In a few recent visits of Bangladeshi suppliers , both by company management and inspectors, AQF’s team found young children working in these factories. While not too surprising in a developing and relatively chaotic country, this of course is a serious issue for these factories, and one that is not to be taken lightly.
A few months ago, we started a discussion in a Bangladesh clothing industry group on Linkedin, to discuss the prevalence of child labor in Bangladesh, as presented by my colleague Sandrine in her article ” Children Working in Bangladesh: what buyers need to know”. Our desire was not to smear the Bangladeshi textile industry, but rather to shed light to an important issue.
Little did we know what a fierce reaction we would encounter. Within a matter of weeks, we had over 100 angry posts from Bangladeshi suppliers, using rather profane language and suggesting that the claim of child labor is absurd. When presented with video evidence from a personal visit, more aspersions were cast. These Bangladeshi factory reps went so far to say that we had faked the video and planted child employees just to make some kind of point. The wrath of these men and women was shocking, because AQF’s success in Bangladesh clearly relates directly to the success of the textile industry.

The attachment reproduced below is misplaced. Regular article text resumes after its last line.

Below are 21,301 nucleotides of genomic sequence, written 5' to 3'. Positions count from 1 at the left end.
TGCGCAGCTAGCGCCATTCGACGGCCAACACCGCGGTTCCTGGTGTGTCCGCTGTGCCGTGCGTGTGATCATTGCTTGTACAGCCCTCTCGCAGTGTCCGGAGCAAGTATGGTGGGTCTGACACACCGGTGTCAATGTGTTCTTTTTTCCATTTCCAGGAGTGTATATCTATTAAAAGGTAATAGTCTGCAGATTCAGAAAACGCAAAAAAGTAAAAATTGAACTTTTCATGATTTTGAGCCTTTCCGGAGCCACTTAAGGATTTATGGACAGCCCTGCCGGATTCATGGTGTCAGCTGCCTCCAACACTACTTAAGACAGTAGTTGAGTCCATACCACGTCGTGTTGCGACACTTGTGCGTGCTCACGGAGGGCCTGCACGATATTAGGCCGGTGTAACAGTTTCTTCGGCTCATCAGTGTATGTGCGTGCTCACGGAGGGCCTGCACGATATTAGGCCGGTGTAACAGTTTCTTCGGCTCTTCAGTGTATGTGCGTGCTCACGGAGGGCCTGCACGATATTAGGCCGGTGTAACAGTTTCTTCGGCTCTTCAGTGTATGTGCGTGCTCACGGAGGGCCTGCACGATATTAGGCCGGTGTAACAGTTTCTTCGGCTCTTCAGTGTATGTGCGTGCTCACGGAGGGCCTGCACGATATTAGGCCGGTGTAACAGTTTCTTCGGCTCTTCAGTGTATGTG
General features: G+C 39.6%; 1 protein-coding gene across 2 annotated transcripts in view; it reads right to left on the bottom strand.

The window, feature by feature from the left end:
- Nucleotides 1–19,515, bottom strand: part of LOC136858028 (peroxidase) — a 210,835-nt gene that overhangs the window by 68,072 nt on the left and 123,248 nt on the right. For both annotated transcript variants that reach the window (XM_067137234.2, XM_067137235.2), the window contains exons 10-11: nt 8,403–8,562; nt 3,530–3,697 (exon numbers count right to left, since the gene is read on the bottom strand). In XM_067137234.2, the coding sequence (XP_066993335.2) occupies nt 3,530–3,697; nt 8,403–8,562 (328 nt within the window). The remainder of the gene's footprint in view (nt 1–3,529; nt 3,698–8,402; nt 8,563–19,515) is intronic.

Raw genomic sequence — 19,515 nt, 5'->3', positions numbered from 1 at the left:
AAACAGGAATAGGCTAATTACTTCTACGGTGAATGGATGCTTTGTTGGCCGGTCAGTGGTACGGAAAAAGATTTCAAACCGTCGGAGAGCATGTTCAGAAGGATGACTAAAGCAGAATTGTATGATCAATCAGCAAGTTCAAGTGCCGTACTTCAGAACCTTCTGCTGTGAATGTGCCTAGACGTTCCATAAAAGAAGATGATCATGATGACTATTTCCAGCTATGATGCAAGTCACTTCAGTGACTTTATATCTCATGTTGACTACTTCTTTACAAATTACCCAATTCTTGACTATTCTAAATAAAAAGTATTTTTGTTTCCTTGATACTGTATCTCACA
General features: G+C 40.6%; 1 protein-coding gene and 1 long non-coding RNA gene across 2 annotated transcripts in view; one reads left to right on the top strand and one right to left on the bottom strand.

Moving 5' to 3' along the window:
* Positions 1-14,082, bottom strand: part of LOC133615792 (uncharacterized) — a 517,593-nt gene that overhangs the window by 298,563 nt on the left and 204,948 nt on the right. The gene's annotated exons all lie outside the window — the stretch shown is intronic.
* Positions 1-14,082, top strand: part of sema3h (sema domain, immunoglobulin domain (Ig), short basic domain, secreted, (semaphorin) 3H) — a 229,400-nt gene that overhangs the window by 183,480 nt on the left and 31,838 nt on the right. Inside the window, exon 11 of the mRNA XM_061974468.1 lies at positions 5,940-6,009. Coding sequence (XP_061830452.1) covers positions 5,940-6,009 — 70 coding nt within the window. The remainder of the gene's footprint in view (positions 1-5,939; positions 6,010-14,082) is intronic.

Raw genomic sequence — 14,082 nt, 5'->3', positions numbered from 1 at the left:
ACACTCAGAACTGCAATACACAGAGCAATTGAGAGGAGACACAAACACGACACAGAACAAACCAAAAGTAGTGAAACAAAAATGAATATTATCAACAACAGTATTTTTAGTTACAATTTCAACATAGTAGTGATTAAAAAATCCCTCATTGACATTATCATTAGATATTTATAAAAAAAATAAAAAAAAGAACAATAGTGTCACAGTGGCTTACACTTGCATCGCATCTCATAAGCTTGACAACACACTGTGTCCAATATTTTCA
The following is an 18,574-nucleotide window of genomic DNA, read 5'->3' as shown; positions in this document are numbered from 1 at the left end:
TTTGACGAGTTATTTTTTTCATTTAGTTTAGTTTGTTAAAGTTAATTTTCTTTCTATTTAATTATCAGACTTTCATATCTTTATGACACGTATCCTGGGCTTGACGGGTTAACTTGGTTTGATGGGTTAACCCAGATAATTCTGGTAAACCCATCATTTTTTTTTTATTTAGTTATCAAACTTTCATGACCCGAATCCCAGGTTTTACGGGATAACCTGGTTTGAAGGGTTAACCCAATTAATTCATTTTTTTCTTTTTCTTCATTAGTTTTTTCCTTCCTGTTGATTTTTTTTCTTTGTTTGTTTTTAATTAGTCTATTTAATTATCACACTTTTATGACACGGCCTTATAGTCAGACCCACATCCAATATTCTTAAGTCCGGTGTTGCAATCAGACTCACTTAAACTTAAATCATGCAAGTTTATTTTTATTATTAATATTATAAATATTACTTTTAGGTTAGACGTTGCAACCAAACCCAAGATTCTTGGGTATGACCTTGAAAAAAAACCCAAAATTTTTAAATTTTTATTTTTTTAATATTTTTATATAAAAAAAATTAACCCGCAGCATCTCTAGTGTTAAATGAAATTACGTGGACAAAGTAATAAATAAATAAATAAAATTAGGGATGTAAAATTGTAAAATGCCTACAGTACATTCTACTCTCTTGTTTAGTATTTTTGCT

Surely, nobody wants the dark secrets of their industry revealed, but these are true issues that must be fixed for Bangladesh to improve and compete with its Asian rivals. However, all pride and hypocricy must be cast aside in order for improvements to be made. This is not to say that buying from Bangladesh is inadvisable; however it is clear that proper supervision must be given in order to secure your supply chain.